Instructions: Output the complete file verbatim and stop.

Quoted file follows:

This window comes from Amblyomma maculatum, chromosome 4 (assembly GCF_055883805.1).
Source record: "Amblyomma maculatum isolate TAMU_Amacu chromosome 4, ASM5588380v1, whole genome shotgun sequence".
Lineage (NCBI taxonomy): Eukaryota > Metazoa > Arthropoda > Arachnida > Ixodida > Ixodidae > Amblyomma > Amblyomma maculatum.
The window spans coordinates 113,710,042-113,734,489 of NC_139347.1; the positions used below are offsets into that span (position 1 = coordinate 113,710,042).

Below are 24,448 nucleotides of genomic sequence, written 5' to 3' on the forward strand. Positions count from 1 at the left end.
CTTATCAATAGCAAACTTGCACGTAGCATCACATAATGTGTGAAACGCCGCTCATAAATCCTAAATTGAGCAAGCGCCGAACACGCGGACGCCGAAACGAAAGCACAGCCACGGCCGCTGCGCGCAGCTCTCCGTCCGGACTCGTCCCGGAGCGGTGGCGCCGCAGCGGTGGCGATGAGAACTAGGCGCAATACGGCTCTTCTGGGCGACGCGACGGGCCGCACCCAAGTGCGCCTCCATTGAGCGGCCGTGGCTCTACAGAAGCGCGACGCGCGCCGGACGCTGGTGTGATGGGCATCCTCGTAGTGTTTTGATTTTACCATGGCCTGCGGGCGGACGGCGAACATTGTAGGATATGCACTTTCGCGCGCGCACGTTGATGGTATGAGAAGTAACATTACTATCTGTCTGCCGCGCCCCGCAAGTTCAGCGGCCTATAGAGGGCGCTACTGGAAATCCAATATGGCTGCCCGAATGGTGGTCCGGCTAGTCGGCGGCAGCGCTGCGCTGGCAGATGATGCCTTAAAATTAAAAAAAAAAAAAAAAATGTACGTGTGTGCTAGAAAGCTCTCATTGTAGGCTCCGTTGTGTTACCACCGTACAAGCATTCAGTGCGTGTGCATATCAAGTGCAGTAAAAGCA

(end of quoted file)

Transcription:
This window comes from Amblyomma maculatum, chromosome 4 (assembly GCF_055883805.1).
Source record: "Amblyomma maculatum isolate TAMU_Amacu chromosome 4, ASM5588380v1, whole genome shotgun sequence".
Lineage (NCBI taxonomy): Eukaryota > Metazoa > Arthropoda > Arachnida > Ixodida > Ixodidae > Amblyomma > Amblyomma maculatum.
The window spans coordinates 113,710,042-113,734,489 of NC_139347.1; the positions used below are offsets into that span (position 1 = coordinate 113,710,042).

Below are 24,448 nucleotides of genomic sequence, written 5' to 3' on the forward strand. Positions count from 1 at the left end.
CTTATCAATAGCAAACTTGCACGTAGCATCACATAATGTGTGAAACGCCGCTCATAAATCCTAAATTGAGCAAGCGCCGAACACGCGGACGCCGAAACGAAAGCACAGCCACGGCCGCTGCGCGCAGCTCTCCGTCCGGACTCGTCCCGGAGCGGTGGCGCCGCAGCGGTGGCGATGAGAACTAGGCGCAATACGGCTCTTCTGGGCGACGCGACGGGCCGCACCCAAGTGCGCCTCCATTGAGCGGCCGTGGCTCTACAGAAGCGCGACGCGCGCCGGACGCTGGTGTGATGGGCATCCTCGTAGTGTTTTGATTTTACCATGGCCTGCGGGCGGACGGCGAACATTGTAGGATATGCACTTTCGCGCGCGCACGTTGATGGTATGAGAAGTAACATTACTATCTGTCTGCCGCGCCCCGCAAGTTCAGCGGCCTATAGAGGGCGCTACTGGAAATCCAATATGGCTGCCCGAATGGTGGTCCGGCTAGTCGGCGGCAGCGCTGCGCTGGCAGATGATGCCTTAAAATTAAAAAAAAAAAAAAAAATGTACGTGTGTGCTAGAAAGCTCTCATTGTAGGCTCCGTTGTGTTACCACCGTACAAGCATTCAGTGCGTGTGCATATCAAGTGCAGTAAAAGCA